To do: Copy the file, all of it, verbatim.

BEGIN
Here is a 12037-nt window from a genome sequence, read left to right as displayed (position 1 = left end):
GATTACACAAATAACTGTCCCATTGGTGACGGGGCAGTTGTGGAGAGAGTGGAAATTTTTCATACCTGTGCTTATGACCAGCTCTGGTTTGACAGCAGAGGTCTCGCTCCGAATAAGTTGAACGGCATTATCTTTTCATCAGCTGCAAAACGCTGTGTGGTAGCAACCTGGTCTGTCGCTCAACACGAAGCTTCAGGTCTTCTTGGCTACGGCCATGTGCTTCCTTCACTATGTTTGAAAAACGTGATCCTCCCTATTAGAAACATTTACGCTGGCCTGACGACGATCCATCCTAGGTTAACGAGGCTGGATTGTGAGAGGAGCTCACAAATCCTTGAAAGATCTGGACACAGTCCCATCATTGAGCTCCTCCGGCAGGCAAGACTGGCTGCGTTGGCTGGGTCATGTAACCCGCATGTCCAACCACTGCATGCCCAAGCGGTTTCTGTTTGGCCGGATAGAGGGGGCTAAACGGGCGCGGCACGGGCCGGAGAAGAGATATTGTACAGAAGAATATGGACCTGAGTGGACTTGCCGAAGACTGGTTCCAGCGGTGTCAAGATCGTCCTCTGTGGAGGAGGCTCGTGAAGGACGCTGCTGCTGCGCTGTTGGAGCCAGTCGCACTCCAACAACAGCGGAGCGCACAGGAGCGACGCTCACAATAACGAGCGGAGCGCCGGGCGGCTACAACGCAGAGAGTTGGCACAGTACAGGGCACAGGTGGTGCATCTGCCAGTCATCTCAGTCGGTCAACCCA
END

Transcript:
Here is a 12037-nt window from a genome sequence, read left to right as displayed (position 1 = left end):
GATTACACAAATAACTGTCCCATTGGTGACGGGGCAGTTGTGGAGAGAGTGGAAATTTTTCATACCTGTGCTTATGACCAGCTCTGGTTTGACAGCAGAGGTCTCGCTCCGAATAAGTTGAACGGCATTATCTTTTCATCAGCTGCAAAACGCTGTGTGGTAGCAACCTGGTCTGTCGCTCAACACGAAGCTTCAGGTCTTCTTGGCTACGGCCATGTGCTTCCTTCACTATGTTTGAAAAACGTGATCCTCCCTATTAGAAACATTTACGCTGGCCTGACGACGATCCATCCTAGGTTAACGAGGCTGGATTGTGAGAGGAGCTCACAAATCCTTGAAAGATCTGGACACAGTCCCATCATTGAGCTCCTCCGGCAGGCAAGACTGGCTGCGTTGGCTGGGTCATGTAACCCGCATGTCCAACCACTGCATGCCCAAGCGGTTTCTGTTTGGCCGGATAGAGGGGGCTAAACGGGCGCGGCACGGGCCGGAGAAGAGATATTGTACAGAAGAATATGGACCTGAGTGGACTTGCCGAAGACTGGTTCCAGCGGTGTCAAGATCGTCCTCTGTGGAGGAGGCTCGTGAAGGACGCTGCTGCTGCGCTGTTGGAGCCAGTCGCACTCCAACAACAGCGGAGCGCACAGGAGCGACGCTCACAATAACGAGCGGAGCGCCGGGCGGCTACAACGCAGAGAGTTGGCACAGTACAGGGCACAGGTGGTGCATCTGCCAGTCATCTCAGTCGGTCAACCCA